Key revelations from the new book by Trump's former chief of staff Mark Meadows

·7 min read

Then-President Donald Trump was so weak during his bout with COVID-19 last fall that he couldn’t carry his briefcase on the walk from the White House to the helicopter that would airlift him to Walter Reed National Military Medical Center, where he spent three days being treated for a blood oxygen level that was “dangerously low.”

That’s according to “The Chief’s Chief,” a new memoir by Mark Meadows, Trump’s former chief of staff, which was published on Tuesday.

Below are some of the key revelations from the book, which Trump wrote a cover blurb for but has since reportedly been fuming about.

Trump’s condition was far more grave than previously known

Donald Trump with Mark Meadows
Then-President Donald Trump and White House chief of staff Mark Meadows arrive at Walter Reed National Military Medical Center in Bethesda, Md., Oct. 2, 2020. (Jacquelyn Martin/AP)

On Oct. 2, 2020 — the day Trump announced he had tested positive for the coronavirus — Meadows writes that the president’s blood oxygen level was about 86 percent, or roughly 10 points below what would be considered normal.

Trump was given supplemental oxygen as well as a monoclonal antibody therapy made by Regeneron, administered intravenously, that Meadows had arranged to be secretly delivered to the White House.

“We’d rigged the four-poster bed in the president’s room so that he could recline and take the drug while he was still alert and giving orders,” Meadows writes.

But Trump’s health had deteriorated so much that Dr. Sean Conley, the then White House doctor, felt the president needed to be hospitalized, and it was up to Meadows to convince him to go.

Meadows recalls that when he walked into Trump’s private residence, the president was sitting up in bed in a T-shirt with red streaks in his eyes.

“It was the first time I had seen him in anything other than a golf shirt or a suit jacket,” Meadows writes. “His hair was a mess from the hours he’d spent getting Regeneron in bed.”

Trump was initially resistant to the idea of going to the hospital, according to Meadows, but the chief of staff pleaded with him.

“It’s better that you walk out of here today under your own strength, your own power, than for me to have to carry you out on a gurney in two days,” Meadows recalls telling him.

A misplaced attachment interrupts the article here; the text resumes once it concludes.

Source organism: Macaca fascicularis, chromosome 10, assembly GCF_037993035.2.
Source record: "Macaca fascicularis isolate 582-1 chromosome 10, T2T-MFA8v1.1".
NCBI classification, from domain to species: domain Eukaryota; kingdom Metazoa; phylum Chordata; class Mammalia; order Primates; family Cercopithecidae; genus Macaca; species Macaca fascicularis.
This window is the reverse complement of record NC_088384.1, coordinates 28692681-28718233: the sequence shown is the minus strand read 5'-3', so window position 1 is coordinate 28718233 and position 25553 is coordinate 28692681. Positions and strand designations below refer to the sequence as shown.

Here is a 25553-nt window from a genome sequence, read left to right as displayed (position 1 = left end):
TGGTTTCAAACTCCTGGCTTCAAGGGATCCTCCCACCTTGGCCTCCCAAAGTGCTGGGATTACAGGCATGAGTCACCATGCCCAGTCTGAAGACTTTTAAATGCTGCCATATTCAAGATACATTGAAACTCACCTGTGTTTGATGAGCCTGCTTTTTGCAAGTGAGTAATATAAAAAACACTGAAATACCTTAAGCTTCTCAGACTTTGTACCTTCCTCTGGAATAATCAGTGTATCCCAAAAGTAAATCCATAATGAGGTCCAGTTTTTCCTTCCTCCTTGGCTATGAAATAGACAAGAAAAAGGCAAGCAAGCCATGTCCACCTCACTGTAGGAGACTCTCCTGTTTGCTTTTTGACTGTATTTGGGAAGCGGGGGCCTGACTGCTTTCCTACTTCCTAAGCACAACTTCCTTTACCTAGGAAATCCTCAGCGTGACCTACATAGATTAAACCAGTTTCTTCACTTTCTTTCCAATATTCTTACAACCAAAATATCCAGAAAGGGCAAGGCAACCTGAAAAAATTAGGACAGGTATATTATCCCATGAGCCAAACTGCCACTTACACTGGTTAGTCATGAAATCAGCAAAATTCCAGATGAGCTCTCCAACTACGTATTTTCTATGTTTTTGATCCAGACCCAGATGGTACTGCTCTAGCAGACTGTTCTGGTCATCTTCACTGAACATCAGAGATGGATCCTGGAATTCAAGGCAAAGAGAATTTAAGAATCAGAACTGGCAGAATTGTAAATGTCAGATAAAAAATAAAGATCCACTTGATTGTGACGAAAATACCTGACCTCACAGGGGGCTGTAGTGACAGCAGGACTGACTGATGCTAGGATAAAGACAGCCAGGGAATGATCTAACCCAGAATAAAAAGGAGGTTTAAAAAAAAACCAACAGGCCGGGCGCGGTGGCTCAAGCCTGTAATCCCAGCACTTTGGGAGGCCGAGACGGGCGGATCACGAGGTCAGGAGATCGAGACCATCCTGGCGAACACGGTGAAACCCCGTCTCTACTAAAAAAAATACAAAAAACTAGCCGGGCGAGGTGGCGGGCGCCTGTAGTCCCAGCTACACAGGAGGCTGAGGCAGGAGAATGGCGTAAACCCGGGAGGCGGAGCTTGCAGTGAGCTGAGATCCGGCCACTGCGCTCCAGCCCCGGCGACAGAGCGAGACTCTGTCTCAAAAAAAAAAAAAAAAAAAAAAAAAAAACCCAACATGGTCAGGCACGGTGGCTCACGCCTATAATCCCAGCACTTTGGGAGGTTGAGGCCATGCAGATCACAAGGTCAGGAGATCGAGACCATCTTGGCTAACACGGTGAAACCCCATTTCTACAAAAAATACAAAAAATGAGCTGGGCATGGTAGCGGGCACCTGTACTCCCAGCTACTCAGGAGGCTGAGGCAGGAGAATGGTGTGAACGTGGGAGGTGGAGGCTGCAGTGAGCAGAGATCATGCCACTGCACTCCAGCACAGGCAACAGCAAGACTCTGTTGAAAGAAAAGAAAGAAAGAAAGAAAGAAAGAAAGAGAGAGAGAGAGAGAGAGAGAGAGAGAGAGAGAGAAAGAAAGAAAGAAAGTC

Trump relented. But when he went to walk to the helicopter that would transport him to Walter Reed, he could not hold a briefcase, the weight of which was “too much for him,” according to Meadows.

"He looked at me, almost surprised he had to put it down. ‘I’m sorry,’ he said. ‘I — I just can’t carry that out there,’” Meadows writes.

Trump tested positive for COVID-19 three days before first debate

Donald Trump and Joe Biden
Trump during the first presidential debate against Joe Biden in Cleveland, Sept. 29, 2020. (Morry Gash/Pool/Getty Images)

Trump first tested positive for the coronavirus on Sept. 26, 2020, three days before his first debate with Joe Biden in Cleveland, and appeared to be symptomatic, according to Meadows. (Trump was tested again and received a negative result, according to Meadows.)

But Trump participated in the debate, and other events, despite allegedly knowing he had tested positive for the coronavirus.

“Nothing was going to stop him from going out there,” Meadows writes, adding: “We’ll probably never know whether President Trump was positive that evening.”

Last week, after the Guardian published an excerpt of Meadows’s book containing that revelation, Trump denied the claim.

“The story of me having COVID prior to, or during, the first debate is Fake News,” Trump said in a statement. “In fact, a test revealed that I did not have COVID prior to the debate.” He issued another statement on Monday repeating his denial.

Meadows says he was informed of Trump’s first positive test by Conley while the president was en route to a rally in Pennsylvania.

Meadows then relayed the news to Trump, who had called him from Air Force One.

“Oh s***, you’ve got to be f***ing kidding me,” Trump replied, according to Meadows.